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Over the years I have written several "book" or "booklets" and many, many, many newsletter and bulletin articles. Because the book market seeks writings to meet specific needs at specific times, my material has never been accepted. I have a tendency to write what is on my mind and so I am left with self publishing. So, with the encouragement from my wife and others, I am beginning this blog in order to put my "ramblings" "out there"! I hope you enjoy!

Disclaimer

Please note that while my intentions are to use good grammar, because of the way in which some of the material presented here is presented (orally) the grammar and syntax might not always be the best English. Also note that good theology is not always presented in the best English so there may be times when the proper grammar rules are purposely broken.

Wednesday, February 6, 2013

How To Grow St. Matthew Lutheran Church - February 2013 Newsletter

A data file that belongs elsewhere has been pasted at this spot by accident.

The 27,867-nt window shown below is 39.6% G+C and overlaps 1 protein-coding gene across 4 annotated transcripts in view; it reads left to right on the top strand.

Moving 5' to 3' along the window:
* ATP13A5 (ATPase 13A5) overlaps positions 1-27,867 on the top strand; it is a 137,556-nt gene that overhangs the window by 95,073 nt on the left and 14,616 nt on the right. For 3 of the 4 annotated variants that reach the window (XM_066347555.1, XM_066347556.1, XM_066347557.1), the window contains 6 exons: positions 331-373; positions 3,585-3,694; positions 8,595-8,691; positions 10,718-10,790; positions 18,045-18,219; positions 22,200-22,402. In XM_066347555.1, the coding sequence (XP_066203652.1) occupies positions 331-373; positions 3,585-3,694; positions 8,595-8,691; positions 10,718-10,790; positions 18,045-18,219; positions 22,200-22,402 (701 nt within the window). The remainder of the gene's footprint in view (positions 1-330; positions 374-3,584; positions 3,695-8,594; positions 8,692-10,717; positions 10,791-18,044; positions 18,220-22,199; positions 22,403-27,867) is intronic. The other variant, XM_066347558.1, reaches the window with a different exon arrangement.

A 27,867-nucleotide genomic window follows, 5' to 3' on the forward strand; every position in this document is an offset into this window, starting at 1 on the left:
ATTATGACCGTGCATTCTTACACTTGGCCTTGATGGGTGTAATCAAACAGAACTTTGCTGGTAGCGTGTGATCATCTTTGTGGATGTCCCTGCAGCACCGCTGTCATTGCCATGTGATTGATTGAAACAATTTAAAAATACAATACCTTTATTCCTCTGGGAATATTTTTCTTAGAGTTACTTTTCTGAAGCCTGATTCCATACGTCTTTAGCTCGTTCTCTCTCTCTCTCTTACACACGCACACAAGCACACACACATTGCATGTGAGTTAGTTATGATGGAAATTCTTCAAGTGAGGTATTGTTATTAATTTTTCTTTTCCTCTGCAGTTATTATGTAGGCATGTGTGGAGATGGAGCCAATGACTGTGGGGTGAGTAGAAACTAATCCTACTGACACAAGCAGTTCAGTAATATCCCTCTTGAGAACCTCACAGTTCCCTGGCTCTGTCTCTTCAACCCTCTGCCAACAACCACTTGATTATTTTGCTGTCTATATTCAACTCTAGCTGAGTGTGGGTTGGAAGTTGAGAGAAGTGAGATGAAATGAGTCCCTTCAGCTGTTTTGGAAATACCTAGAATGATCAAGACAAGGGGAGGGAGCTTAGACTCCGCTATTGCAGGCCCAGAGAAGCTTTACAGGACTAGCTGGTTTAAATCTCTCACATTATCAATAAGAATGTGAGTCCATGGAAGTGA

There are two possible ways to grow St. Matthew Lutheran Church. One way is what I would call a secular way, and the other is the Lutheran Biblical way. The secular way has been tried, even by our own district and synod and in my own opinion has been seen to fail. Please understand that I will be describing this secular way rather simplistically (I like to put things in simple terms for myself) and that those who espouse this position would probably disagree with my assessment. This secular way was once called “Church Growth,” but because it did not work, the false presuppositions of this movement have been relabeled as a “Missional” movement. Do not be deceived, these are the same ideas that come out of a sociological understanding that if you do certain social things, people will come to your church. And yes, this premise is true, if you do certain things, such as offer a free car, have enough parking spaces, have enough seats, etc, people will come to your church however; the Church is not simply a social gathering, and it is not for simple social reasons that the Church grows and is the Church. Both the “Church Growth” and “Missional” movements, while sounding very good after all who would not want the church to grow and who would not want to be mission-minded both fail not only in Lutheran Doctrine but in Biblical teaching. Actually they fail because of a lack of confession, that is a lack of understanding the need for pure doctrine (see what God told the Children of Israel when they moved into the promised land). Both these movements have at the heart a false teaching that people are the means of grace. In other words, it is people, you and me who go out and convert others to make them Christians. Now certainly, it is true that social means will bring people to church; however, once in church, and once they hear Law and Gospel, those who have been drawn for social reasons will often find that these teachings are not what they want to hear. What they want to hear is what their itching ears want to hear how good they are and how they can continue to do and believe as they want and that they are saved anyway. Or they find other churches, denominations that can do social church better. Thus, I would suggest neither of these is the way to grow our church.